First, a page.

From PokerNewsDaily.com I learn that the terrorists hate us so much for our freedoms, they are now preventing us from using their online poker rooms.
SwitchPoker.com, a small independent online poker room, became a trailblazer this week, becoming the first internet poker room to accept Bitcoin as a valid currency for both deposits and withdrawals. Bitcoin is a unique currency, as it is purely virtual and does not require financial institutions to process transactions… It does not accept players from the United States.
What will the terrorists think of next?
The media are in a kerfuffle about a short-term egg shortage caused by Target and other supermarket chains dropping a major supplier, Sparboe Farms, following reports that workers at its production facilities abused chickens and failed to follow the company’s animal welfare policy. The revelations were punctuated by a graphic undercover video released by animal rights group Mercy for Animals, which showed workers stuffing chickens into cramped battery cages, pulling rotting carcasses out of cages, “torturing” birds by swinging them around by their legs, and so on. No matter how you feel about animal rights, it’s not pleasant to watch.
Sparboe, for its part, has shifted its damage control into overdrive, posting updates about steps it has taken to “rectify problems” and pointing out that it is the first egg supplier to receive USDA certification. Which, given these reports, provides some insight into the worth of government certifications.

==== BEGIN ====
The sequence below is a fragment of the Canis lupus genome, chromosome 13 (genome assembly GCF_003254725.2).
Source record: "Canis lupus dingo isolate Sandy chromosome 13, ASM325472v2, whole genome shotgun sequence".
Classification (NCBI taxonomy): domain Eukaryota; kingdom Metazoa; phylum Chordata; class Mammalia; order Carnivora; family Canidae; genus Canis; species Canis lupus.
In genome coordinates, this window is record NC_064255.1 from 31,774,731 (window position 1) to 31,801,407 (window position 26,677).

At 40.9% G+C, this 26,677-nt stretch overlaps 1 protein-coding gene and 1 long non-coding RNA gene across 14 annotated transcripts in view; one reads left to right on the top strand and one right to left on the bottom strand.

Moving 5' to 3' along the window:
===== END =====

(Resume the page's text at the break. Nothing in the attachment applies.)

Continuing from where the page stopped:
I expect a government response will be forthcoming, and Sparboe may face fines and possibly a regiment of FDA inspectors swarming over its farms in the months to come. But anything the government can do in its enforcement role pales next to the punishment which can be meted out by the market. Even if millions of consumers haven’t suddenly adopted veganism in response to the video, they still have let their displeasure be known, and the result is that Sparboe has lost significant business and is now forced to reevaluate its practices in order to regain consumer trust. Which is exactly as it should be. No amount of regulatory oversight will prevent every problem in our food supply (this year has also seen the deadliest listeria outbreak, from tainted cantaloupe, since the 1920s), but with the ease with which information disseminates online, the market will help ensure such problems do not go unnoticed by consumers, who are then free to vote their conscience. If only the market was free to punish every business, no matter how large or small, for bad decisions and unethical practices.
Massachusetts fisherman Carlos Rafael pulled in what should have been a life-changing fish this week, but before he could unload it for a huge payday, his local chapter of ridiculous-rule-enforcers, A.K.A., the National Oceanic and Atmospheric Administration’s (NOAA) enforcement division, took him down. (Whew! That was close.) You see, although Rafeal had filed all the appropriate paperwork to catch tuna, the behemoth in question was caught in his boat’s nets and not via rod and reel, as is specified, well, someplace. As a result, the authorities had no choice but to pinch the fish when Rafael’s boat returned to port. The expected $400,000 payday that could come from the sale of fish will very likely go into NOAA’s asset forfeiture fund. Nice racket. (Or, should that be, nice rod and reel?)
H/T: James Nellis
…cross-posted at LRCBlog.